Polyplex Nanogel formulations for drug delivery of cytotoxic nucleoside analogs

Serguei V. Vinogradov, Arin D. Zeman, Elena V. Batrakova, Alexander V. Kabanov

Research output: Contribution to journalArticlepeer-review

155 Scopus citations


Hydrophilic nanosized particles consisting of the cross-linked cationic polymer network (Nanogels) are suggested as a drug delivery system for nucleoside analog 5′-triphosphates, an active form of cytotoxic anticancer drugs. Preparation, properties, and cellular effects of several polyplex Nanogel formulations with the 5′-triphosphate of cytotoxic 5-fluoroadenine arabinoside (fludarabine) (FATP) were examined and discussed here. The polyplexes have formed spontaneously by mixing solutions of FATP and Nanogels because of ionic interactions between protonated polyethylenimine (PEI) chains in Nanogel network with polyphosphate groups of the drug. Subsequent compaction of the flexible Nanogel network has resulted in an encapsulation of the FATP/PEI complex in a dense core surrounded by hydrophilic poly(ethylene glycol) (PEG) envelope. This structure has provided a sustained release of the drug, as well as an efficient protection of FATP against enzymatic degradation. The drug loading could reach up to 33% by weight of the drug-Nanogel formulation. In vitro 35% of loaded drug has released from Nanogel formulations during the first 24 h, and a slower additional release was observed during the next 2 days. Nanogels have protected 90% of the encapsulated FATP from enzymatic dephosphorylation during the first 60 min of incubation in vitro. The drug-Nanogel formulation compared to the drug has demonstrated a significantly enhanced cytotoxicity in cultured cancer cells. Cancer cell-targeting molecules, such as folate, could be easily attached to Nanogels and this modification has resulted in a strong 10-fold increase of the carrier's internalization in human breast carcinoma MCF-7 cells. Moreover, transcellular transport of the folate-Nanogel polyplexes was found to be 4 times more effective compared to the drug alone using Caco-2 cell monolayers as an in vitro intestinal model. The data demonstrate that this carrier-based approach to delivery of cytotoxic drugs may enhance tumor specificity and significantly reduce side effects related to systemic toxicity usually observed during cancer chemotherapy.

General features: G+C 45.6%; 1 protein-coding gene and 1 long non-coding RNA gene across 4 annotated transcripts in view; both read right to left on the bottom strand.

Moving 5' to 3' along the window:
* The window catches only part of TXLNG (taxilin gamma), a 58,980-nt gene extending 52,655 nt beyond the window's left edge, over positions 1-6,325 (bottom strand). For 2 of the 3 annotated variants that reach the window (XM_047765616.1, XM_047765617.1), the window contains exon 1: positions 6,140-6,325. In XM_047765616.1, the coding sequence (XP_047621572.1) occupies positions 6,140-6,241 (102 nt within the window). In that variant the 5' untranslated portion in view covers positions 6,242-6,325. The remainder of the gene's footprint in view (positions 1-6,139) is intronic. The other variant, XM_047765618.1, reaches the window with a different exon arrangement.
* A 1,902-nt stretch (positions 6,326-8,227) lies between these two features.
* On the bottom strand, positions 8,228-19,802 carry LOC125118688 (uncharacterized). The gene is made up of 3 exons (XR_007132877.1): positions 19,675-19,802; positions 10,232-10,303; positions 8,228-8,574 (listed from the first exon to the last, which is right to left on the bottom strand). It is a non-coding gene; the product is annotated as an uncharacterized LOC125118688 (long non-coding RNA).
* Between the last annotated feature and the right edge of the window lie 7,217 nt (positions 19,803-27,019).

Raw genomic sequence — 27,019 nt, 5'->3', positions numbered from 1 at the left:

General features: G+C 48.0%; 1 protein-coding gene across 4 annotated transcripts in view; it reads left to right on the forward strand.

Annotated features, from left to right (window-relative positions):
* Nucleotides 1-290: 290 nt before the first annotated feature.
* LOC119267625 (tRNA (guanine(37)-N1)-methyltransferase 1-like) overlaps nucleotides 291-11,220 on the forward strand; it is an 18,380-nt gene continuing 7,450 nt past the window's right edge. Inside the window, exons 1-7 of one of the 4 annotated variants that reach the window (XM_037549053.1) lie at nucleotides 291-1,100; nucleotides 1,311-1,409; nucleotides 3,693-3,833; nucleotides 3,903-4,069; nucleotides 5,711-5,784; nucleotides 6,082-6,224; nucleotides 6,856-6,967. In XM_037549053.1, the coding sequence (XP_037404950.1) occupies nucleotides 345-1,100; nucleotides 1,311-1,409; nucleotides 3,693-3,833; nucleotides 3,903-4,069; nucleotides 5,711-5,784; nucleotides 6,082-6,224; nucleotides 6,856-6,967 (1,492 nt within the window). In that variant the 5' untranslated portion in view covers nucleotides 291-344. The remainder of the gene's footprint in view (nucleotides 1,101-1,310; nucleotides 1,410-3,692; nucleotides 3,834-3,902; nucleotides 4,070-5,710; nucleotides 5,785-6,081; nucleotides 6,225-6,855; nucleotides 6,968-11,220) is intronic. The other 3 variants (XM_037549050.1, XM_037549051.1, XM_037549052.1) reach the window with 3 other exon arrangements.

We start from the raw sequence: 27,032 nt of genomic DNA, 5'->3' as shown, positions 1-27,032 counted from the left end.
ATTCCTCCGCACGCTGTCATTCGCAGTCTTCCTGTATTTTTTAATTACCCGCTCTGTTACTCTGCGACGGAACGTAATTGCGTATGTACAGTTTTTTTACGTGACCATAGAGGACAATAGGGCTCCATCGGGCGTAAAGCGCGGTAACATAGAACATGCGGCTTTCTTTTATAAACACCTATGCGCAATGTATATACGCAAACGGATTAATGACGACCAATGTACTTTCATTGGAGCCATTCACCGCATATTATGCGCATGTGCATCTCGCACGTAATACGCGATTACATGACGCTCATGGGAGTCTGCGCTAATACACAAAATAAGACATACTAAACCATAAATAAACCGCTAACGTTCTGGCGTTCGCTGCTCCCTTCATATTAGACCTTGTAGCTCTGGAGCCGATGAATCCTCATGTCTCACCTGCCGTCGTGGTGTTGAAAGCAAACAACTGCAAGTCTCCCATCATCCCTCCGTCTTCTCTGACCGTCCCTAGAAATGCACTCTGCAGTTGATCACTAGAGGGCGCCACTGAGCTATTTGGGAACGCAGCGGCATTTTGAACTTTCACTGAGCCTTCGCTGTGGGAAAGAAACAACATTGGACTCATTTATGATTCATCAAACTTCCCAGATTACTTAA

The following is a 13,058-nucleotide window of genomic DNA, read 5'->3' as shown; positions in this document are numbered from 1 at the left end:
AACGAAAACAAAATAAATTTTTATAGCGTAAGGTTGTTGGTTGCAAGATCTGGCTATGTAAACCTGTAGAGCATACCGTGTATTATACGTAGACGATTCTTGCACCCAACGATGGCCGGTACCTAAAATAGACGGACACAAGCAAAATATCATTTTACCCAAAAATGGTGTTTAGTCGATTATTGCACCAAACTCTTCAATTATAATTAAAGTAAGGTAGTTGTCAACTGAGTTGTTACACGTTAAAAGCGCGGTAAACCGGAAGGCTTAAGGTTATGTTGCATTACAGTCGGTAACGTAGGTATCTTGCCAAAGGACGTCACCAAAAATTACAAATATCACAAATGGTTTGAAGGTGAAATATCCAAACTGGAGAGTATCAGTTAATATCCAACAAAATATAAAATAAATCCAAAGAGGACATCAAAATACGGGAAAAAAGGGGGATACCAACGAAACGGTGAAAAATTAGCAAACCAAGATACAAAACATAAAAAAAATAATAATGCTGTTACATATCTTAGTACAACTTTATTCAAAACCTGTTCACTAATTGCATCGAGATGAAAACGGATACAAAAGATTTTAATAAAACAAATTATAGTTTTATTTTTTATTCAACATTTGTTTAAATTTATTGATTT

Original languageEnglish (US)
Pages (from-to)143-157
Number of pages15
JournalJournal of Controlled Release
Issue number1
StatePublished - Sep 20 2005


  • Caco-2
  • Cytotoxicity
  • Fludarabine
  • Folate vector
  • MCF-7
  • Nanogel
  • Nucleoside 5′-triphosphate

ASJC Scopus subject areas

  • Pharmaceutical Science

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